Calhoun freely confessed, “I don’t like Henry Clay.” He was “a bad man, an imposter, a creator of wicked schemes.” Calhoun swore he “wouldn’t speak to” Clay. “But, by God,” Calhoun blurted out in the same breath, “I love him.”
David S. Heidler and Jeanne T. Heidler, Henry Clay: The Essential American
Looking to lose all faith in the people responsible for keeping the children of the world safe and secure? Then by all means, give The Imposter a watch sometime. If you’re one of those Trump supporters / xenophobes I mentioned in the previous entry, you probably now think I’m going to say this is a documentary about an illegal immigrant who came to the United States to kill kids. You’re wrong, and almost certainly super-duper racist. Instead, The Imposter tells the story of a man with an extremely weird obsession. To put it as plainly as possible, he enjoyed tracking down parents who’d reported a missing child and claiming to be that missing child.
One particular case is at the center of this documentary. It starts in Spain, with him convincing police that he’s just escaped kidnappers who’d used him as a sex slave for the past few years – a ploy that quickly results in him living with a family in San Antonio, TX, pretending to be a relative who’d gone missing three years earlier at the age of 13. I know, it sounds like movie shit, and like any good movie, that’s not even the most interesting part.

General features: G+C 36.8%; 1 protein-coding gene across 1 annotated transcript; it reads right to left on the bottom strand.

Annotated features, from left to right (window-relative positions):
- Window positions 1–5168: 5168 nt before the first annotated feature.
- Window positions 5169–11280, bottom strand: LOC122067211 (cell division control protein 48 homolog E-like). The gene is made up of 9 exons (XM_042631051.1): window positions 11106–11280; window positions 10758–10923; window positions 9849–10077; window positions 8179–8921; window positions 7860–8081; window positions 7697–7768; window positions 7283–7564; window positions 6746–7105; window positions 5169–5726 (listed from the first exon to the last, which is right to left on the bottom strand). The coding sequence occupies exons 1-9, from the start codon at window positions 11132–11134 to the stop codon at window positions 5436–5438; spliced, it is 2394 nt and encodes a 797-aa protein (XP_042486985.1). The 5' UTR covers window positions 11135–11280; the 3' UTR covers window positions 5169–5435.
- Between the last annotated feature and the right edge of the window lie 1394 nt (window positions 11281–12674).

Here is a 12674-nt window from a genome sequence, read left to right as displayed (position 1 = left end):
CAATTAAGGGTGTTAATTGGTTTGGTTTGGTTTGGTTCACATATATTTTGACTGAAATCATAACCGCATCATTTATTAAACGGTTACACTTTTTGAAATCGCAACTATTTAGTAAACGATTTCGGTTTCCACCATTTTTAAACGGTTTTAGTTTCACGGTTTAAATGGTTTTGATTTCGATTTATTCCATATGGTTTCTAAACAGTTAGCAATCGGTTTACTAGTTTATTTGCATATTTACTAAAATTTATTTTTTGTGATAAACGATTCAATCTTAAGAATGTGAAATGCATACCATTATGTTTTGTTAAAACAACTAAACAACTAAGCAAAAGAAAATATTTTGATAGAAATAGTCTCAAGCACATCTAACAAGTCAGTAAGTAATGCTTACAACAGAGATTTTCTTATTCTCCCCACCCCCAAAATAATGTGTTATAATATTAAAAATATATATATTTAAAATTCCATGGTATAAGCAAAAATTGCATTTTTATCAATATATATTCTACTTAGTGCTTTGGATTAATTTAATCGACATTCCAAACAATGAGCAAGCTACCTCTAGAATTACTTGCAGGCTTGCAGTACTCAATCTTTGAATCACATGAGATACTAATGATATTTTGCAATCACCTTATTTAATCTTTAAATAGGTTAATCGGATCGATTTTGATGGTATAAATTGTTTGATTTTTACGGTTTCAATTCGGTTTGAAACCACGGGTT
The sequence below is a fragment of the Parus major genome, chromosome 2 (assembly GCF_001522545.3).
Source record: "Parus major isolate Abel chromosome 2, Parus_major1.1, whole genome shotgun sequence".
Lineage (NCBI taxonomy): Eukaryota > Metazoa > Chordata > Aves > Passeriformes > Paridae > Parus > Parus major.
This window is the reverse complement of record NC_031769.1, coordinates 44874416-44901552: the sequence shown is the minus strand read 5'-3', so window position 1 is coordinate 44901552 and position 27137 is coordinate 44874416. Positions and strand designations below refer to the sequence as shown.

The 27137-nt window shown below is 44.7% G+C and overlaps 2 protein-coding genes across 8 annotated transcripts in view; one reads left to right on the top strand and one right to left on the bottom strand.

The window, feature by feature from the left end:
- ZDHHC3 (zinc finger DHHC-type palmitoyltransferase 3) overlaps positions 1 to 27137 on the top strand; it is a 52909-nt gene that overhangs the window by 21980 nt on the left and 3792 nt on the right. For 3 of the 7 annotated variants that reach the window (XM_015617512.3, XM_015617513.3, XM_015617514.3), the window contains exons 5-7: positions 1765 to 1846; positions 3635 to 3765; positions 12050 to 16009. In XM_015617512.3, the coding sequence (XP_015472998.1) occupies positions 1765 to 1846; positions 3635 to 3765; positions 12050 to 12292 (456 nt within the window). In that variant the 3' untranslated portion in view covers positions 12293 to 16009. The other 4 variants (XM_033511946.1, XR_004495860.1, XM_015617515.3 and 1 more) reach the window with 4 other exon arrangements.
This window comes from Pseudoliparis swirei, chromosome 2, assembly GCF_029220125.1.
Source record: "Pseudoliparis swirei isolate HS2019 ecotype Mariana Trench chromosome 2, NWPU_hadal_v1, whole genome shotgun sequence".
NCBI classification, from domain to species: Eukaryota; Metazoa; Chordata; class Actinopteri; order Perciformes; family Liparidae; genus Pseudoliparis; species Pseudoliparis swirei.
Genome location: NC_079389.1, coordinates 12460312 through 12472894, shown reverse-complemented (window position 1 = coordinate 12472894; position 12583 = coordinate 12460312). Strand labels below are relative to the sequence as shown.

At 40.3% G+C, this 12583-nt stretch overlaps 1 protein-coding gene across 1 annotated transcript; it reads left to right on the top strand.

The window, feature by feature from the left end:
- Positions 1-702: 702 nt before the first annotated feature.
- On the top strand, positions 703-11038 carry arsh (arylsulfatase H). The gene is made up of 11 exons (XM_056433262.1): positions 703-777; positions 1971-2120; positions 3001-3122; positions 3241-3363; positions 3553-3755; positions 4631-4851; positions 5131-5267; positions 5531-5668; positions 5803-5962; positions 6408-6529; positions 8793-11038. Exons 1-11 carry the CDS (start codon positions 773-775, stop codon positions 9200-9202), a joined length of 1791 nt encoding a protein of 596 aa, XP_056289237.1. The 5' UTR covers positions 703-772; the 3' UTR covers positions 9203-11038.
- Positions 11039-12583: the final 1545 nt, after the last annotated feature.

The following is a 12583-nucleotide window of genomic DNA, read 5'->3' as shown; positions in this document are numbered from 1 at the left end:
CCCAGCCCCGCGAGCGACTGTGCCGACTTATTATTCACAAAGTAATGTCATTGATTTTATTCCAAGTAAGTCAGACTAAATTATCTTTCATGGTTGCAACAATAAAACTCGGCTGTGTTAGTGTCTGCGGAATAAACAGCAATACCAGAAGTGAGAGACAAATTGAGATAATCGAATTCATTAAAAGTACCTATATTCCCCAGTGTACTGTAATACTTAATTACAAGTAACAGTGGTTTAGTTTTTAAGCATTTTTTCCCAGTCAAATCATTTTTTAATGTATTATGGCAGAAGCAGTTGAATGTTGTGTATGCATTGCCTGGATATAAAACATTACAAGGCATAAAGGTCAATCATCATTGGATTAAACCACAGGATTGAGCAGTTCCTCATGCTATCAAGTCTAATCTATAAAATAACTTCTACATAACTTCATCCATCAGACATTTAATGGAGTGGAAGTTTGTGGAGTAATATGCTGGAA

Hell, it’s not even the most infuriating part. That award goes to the baffling series of oversights and mistakes that led to him being able to take the scam that far in the first place. For starters, he refuses to tell police in Spain his name. When they push him on it, he says if they let him sleep in an office overnight, he’ll probably remember in the morning … and they just fucking go for it! That’s it. The documentary could’ve ended there. It could’ve been called “The Guy Who Scammed His Way Into Sleeping In a Spanish Police Office Overnight” and I’d have been plenty riveted by the details up that point. But it gets so much crazier.
I was watching a Harry Potter marathon, all the eight movies in sequence to get back inspiration. And one thing bothered me a lot. I always thought that Bonnie Wright didn’t make justice to Ginny from the books. Obviously, some of the blame must be fault of the crew who produced the movie for treating the character so poorly. But Bonnie herself didn’t seize the opportunities she had. As this blog is centered on the twins, I watched the movies focusing on them. In the books Ginny is almost their triplet, but two scenes from the last two movies bothered me A LOT about Bonnie’s acting regarding Ginny’s relationship with the twins.
When George lost an ear.
Your brother got attacked and he’s covered in blood with a hole where he should have an ear. A brother with who you have a strong relationship. And what Bonnie does? Stand there with no reactions, almost oblivious to the fact. Then, a man point his wand to your lover, thinking he’s an imposter, almost hexing him. And what Bonnie does? Again, stand there motionless, asking Lupin what he’s doing with almost no emotion at all.